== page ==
It is hard to understand other people, and the difficulty increases as their experiences become more remote from one's own. And it is easy to wander around blithely passing judgment on people whom one has not made the slightest effort to understand. Such judgments are usually glib, shallow and disrespectful. But this shows only that we should try to understand other people, to develop the capacities of empathy and imagination which this requires, to realize that understanding other people takes effort and hard work, and to be aware of the possibility that our views about other people are not always right. To throw up one's hands and decide that understanding other people is just impossible is, I think, just a way of avoiding this task. It also lets people who don't bother to try to understand others off the hook, by taking their failures to be inevitable, not the result of insufficient effort or imagination.
I'm jealous. More can be found here.
Coming up tomorrow: A picture of me and Aimee Bender! (Hey, I'm a book nerd—what else can I say?)
If papers like the New York Times essentially have one headline for their print version and another for the web, is this a step towards the disentanglement of print writing and online writing? And if so, is this good or bad?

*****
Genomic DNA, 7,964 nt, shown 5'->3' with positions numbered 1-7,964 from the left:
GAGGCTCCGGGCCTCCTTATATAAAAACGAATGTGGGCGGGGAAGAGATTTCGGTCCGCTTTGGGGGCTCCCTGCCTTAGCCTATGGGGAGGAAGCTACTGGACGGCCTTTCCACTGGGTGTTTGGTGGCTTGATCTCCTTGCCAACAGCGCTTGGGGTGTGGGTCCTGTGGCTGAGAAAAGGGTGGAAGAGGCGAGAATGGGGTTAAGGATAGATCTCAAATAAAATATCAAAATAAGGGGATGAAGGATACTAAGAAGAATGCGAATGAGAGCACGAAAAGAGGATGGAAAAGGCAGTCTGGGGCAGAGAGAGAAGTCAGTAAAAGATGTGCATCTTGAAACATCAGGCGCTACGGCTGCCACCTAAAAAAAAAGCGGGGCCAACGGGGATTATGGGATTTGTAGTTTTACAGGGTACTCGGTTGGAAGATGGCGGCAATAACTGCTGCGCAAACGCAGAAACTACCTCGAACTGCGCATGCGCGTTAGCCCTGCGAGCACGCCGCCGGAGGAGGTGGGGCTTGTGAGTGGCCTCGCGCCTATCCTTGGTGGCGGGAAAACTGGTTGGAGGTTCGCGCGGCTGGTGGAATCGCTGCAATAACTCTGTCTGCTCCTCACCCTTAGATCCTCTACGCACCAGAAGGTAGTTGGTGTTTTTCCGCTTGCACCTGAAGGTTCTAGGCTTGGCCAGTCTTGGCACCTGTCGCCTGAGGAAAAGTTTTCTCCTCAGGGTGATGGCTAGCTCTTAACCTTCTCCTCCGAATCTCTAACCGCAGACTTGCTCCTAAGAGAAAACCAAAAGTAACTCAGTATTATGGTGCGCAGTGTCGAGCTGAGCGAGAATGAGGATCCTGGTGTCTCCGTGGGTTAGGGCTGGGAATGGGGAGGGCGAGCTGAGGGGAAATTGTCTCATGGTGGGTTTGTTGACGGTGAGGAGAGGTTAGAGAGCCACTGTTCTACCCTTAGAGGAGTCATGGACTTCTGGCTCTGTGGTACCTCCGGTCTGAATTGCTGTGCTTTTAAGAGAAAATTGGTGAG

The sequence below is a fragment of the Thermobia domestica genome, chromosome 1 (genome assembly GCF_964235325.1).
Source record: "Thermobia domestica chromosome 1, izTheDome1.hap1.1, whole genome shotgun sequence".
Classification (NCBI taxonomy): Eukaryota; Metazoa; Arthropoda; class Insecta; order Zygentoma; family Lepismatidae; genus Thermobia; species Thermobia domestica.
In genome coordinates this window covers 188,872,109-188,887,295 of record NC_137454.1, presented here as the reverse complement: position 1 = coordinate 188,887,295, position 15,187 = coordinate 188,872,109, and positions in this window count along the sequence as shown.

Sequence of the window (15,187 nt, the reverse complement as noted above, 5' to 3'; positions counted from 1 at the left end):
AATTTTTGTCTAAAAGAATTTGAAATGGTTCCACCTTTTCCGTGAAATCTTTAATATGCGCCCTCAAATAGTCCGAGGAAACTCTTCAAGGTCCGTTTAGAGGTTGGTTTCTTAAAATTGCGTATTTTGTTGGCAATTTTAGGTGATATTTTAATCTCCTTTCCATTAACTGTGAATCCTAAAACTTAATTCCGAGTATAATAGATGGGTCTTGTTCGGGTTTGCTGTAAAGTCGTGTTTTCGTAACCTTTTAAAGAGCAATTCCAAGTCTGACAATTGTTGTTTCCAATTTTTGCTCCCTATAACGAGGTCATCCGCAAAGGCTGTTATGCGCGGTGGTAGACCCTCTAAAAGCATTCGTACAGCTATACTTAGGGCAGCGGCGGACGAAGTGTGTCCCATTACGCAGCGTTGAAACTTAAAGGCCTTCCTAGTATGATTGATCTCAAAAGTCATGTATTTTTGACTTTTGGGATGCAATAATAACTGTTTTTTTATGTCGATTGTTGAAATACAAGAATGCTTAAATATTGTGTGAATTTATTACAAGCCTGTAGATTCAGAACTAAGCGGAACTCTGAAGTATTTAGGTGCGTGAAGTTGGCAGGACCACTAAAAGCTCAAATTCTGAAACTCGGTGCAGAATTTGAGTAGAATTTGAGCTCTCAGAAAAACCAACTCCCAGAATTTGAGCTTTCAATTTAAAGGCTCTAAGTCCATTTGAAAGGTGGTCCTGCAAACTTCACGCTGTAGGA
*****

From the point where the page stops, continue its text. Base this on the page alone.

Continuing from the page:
"Week in Review," April 9, 2006:
Some news sites offer two headlines. One headline, often on the first Web page, is clever, meant to attract human readers. Then, one click to a second Web page, a more quotidian, factual headline appears with the article itself. The popular BBC News Web site does this routinely on longer articles...
In the print version of The New York Times, an article last Tuesday on Florida beating U.C.L.A. for the men's college basketball championship carried a longish headline, with allusions to sports history: "It's Chemistry Over Pedigree as Gators Roll to First Title." On the Times Web site, whose staff has undergone some search-engine optimization training, the headline of the article was, "Gators Cap Run With First Title."
In journalism, as in other fields, the tradition of today was once an innovation. The so-called inverted pyramid structure of a news article—placing the most important information at the top—was shaped in part by a new technology of the 19th century, the telegraph, the Internet of its day. Putting words on telegraph wires was costly, so reporters made sure the most significant points were made at the start.
Yet it wasn't all technological determinism by any means. The inverted pyramid style of journalism, according to Mr. Schudson, became standard practice only in 1900, four decades or more after telegraph networks came into use. It awaited the rise of journalists as "an avowedly independent, self-conscious, professionalizing group," confident of their judgments about what information was most important, he said.
The new technology shaped practice, but people determined how the technology was used—and it took a while. Something similar is the likely path of the Internet.
The title for the article, suitably, was wonderful: "This Boring Headline is Written for Google."